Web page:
The Brickner Seminar convened by the Religious Action Center of Reform Judaism and CLAL reminded me why I became a rabbi. It has taken me several days to process all that I learned and I am still deep in that work and hope that it never ends quite honestly.
Sometimes when people ask, “Ellie, why did you become a rabbi?” I answer in this way.
“One of the benefits of being a rabbi is that after five years of study I really earned a title that enables me to do lots of different kinds of work. I’m not a specialist, I’m a generalist in making Judaism relevant.” Social justice is a big part of my being and thereby naturally is a huge part of my rabbinate, too. The Brickner seminar in a way brought me back to me.
I spent four days with other rabbis. Some I knew, some I didn’t. I was reminded of the profound camaraderie that exists naturally amongst rabbis. It is something very special. It is like I spent five days with people who already speak the same language that I do. This isn’t to say that people I encounter everyday don’t speak the same language as I do, rather it is that the process of becoming a rabbi truly inculcates a language, an experience. It’s like walking into a room and already being part of the gang.
Throughout the week we studied with Rabbis Tsvi Blanchard, Irwin Kula, David Saperstein, Lynne Landsberg, and Michael Namath. Additionally presentations were made by Marc Pelavin, Sean Thibault, and Jonathan Lange. I learned a new method of unpacking rabbinic texts that enables a student to make a seamless transition to modern texts such as bills and position papers. We studied in chevruta (pairs), as a large group, and I am still assimilating this methodology into my own learning, and I hope in time, teaching. I heard presentations about community organizing under the auspices of the Just Congregations initiative with the URJ using a model from the IAF, strategies for working with the media and advocacy on city, state and national levels were elucidated.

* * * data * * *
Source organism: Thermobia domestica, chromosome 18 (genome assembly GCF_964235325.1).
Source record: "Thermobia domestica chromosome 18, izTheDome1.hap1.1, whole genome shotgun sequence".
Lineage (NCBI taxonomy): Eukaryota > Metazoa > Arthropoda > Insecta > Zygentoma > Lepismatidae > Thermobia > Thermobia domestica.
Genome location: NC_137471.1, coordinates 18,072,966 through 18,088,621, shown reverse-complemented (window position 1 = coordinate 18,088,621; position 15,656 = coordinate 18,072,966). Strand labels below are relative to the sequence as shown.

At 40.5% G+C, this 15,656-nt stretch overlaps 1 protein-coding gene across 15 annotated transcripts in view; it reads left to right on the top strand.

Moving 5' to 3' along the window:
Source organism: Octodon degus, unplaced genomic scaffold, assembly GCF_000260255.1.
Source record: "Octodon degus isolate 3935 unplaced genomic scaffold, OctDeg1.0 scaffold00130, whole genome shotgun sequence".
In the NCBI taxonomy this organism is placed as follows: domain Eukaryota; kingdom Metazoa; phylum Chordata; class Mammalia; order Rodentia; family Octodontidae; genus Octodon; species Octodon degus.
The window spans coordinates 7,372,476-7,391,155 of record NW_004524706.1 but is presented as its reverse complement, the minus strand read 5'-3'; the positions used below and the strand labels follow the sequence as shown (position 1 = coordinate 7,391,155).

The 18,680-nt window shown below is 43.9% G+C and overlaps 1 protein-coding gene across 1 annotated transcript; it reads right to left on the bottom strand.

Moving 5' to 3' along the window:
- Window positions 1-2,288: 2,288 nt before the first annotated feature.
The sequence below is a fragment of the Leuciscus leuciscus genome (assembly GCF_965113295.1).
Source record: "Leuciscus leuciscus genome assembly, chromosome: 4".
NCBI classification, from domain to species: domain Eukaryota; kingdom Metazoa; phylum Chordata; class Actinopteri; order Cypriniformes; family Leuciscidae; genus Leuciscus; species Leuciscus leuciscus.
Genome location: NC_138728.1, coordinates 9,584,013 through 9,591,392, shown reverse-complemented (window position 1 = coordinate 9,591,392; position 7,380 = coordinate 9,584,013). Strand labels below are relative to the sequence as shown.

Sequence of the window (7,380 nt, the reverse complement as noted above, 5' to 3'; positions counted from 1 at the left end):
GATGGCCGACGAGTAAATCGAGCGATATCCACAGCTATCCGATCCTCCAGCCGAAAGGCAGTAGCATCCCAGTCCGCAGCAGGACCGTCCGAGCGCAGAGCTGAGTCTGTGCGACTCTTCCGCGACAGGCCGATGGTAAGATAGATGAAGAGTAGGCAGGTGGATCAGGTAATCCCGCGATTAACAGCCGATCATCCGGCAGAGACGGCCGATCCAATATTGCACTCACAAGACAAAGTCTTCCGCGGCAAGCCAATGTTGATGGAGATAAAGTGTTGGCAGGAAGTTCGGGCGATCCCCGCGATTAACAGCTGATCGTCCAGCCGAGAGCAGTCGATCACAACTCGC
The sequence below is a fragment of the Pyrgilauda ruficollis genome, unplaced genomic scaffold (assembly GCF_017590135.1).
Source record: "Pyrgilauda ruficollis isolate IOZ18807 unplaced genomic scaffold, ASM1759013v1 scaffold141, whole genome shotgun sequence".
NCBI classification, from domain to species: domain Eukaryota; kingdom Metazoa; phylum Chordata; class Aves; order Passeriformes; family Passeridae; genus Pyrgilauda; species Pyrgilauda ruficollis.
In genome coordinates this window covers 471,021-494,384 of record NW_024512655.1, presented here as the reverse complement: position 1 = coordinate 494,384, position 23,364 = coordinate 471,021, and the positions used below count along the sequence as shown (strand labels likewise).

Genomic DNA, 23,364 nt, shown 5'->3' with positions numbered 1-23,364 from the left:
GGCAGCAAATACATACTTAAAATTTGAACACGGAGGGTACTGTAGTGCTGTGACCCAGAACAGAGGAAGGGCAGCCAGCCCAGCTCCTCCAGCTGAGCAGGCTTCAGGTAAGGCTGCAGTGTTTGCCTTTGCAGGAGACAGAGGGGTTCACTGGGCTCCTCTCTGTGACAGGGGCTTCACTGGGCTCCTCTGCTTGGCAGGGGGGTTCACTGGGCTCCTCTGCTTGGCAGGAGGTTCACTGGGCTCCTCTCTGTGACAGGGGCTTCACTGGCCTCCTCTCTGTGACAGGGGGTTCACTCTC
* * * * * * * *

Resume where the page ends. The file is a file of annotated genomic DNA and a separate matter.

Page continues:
In the end, all of these are strategies for making change. Change in an authentic way. One that will be lasting, rooted in Jewish tradition, and bring meaning to the lives of those involved in each step of the process.
One powerful lesson of which I was reminded last week was the power of the pulpit. As a rabbi, I am lucky that sometimes people actually listen to what I say. It is imperative that I advocate for that meaningful change I described in the above paragraph because I can speak from Jewish tradition, that rich well that serves as an unending source of inspiration, questions, and suggestions for ways to live a life of meaning. I also need to be authentic and live the change that I want to see in the world. As a human being this is what I hope to do everyday, as a rabbi this is what I need to lead my community in doing, too.
Rabbi Tarfon said, “the day is short, the work is heavy, the workers lazy, the wages high, the master of the house, insistent. He would also say, “It’s not your job to finish the work, but you’re not free to walk away from it,” (Mishnah Avot 2:15-16).
I love my job. What are we going to do today?